(53) For this corruptible must . . .—Here again is repeated the truth of 1 Corinthians 15:50, which shows the absolute necessity for a change in the nature of the resurrection body. There is, however, an additional thought introduced here. Not only must the resurrection body be suited to the condition but also to the duration of the new life. As a spiritual body, it will be adapted to the needs of a spiritual state; and as an immortal and incorruptible body, it will be adapted to a life which is everlasting.
(54) So when this corruptible shall have put on incorruption.—The Apostle now transports himself in thought to the time when there shall be the actual accomplishment of that for which there then is this absolute and moral necessity. These words bring before us with vivid power the intensity of the Apostle’s own belief in what he is teaching.
Death is swallowed up in victory.—These words, originally referring to the Jewish people (Isaiah 25:8), are naturally applied here to the human race, of which they were the chosen type.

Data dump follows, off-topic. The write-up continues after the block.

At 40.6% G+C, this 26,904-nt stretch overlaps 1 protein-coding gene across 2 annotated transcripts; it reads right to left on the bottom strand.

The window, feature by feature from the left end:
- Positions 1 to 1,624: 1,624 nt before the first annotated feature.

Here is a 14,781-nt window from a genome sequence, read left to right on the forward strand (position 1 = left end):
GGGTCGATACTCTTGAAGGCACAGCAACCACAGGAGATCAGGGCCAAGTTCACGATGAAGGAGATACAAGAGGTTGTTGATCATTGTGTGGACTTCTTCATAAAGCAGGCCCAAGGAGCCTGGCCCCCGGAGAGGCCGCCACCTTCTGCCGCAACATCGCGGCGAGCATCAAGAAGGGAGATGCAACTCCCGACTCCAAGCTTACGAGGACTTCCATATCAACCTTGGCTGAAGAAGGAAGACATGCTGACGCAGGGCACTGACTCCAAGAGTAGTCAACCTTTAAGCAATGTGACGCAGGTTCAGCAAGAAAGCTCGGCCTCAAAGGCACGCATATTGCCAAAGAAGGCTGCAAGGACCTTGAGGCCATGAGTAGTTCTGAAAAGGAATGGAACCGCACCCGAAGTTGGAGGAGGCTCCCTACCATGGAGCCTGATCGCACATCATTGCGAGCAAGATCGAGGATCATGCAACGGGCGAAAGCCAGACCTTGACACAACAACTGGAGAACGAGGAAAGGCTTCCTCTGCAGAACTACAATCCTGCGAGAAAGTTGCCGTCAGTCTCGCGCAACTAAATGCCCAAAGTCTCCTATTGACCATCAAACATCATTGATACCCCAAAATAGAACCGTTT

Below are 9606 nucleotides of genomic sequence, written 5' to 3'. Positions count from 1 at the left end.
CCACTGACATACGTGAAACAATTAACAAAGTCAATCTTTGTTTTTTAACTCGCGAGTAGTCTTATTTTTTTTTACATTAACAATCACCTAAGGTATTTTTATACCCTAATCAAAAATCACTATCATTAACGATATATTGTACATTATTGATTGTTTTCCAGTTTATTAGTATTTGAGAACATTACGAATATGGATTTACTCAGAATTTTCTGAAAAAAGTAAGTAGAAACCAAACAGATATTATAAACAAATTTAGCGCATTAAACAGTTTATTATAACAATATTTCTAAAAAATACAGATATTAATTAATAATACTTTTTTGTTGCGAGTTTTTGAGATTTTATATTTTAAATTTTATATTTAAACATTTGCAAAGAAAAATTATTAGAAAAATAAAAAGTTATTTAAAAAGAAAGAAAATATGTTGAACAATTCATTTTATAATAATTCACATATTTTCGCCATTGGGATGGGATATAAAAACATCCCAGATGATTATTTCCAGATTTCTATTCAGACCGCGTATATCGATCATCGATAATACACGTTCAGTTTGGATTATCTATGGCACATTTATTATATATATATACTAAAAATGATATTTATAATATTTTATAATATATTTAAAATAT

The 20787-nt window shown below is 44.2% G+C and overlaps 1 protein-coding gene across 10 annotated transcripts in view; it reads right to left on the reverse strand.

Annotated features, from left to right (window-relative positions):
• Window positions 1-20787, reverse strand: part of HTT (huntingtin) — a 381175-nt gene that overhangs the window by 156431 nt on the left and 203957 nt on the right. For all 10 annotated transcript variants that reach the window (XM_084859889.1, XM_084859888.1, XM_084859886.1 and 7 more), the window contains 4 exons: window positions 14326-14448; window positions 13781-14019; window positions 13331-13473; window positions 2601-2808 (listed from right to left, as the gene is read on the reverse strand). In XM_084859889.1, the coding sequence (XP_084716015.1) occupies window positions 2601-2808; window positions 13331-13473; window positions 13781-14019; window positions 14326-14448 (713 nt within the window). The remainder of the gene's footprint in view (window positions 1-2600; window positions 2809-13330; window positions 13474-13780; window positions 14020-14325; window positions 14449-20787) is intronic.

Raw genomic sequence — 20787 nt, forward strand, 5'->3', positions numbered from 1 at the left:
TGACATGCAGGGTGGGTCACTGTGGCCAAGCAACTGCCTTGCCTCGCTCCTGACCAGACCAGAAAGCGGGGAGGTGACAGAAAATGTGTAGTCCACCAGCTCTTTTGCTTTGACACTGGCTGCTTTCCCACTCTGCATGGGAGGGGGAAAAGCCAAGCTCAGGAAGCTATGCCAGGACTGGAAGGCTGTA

Whatever the when/where/how details might be, regarding the trumpet sound and the change, what follows that event is the defeat of death. Corruptible is replaced by incorruptible. Death is destroyed by the Resurrection.
Isaiah 25:8 He will swallow up death forever;
and the Lord God will wipe away tears from all faces,
and the reproach of his people he will take away from all the earth,
for the Lord has spoken.
Verse 55 is one of the most famous verses in the New Testament. Paul is quoting here, though. From The Pulpit Commentaries:
O death, where is thy sting? A triumphantly fervid exclamation of the apostle, loosely cited from Hosea 13:14. The apostles and evangelists, not holding the slavish and superstitious fetish worship of the dead letter, often regard it as sufficient to give the general sense of the passages to which they refer. O grave, where is thy victory? In the best attested reading (A, B, C, D, E, F, G), “death” is repeated, and in the best manuscripts this clause precedes the last. But if the reading, “O Hades,” were correct, our translators, since they held it here impossible in accordance with their views to render it by “hell,” ought to have taken warning, and seen the pernicious inapplicability of that rendering in other places where they have used it to express this same Greek word. Here “Hades” has probably been introduced into the Greek text from the LXX., which uses it for the Sheol of the original.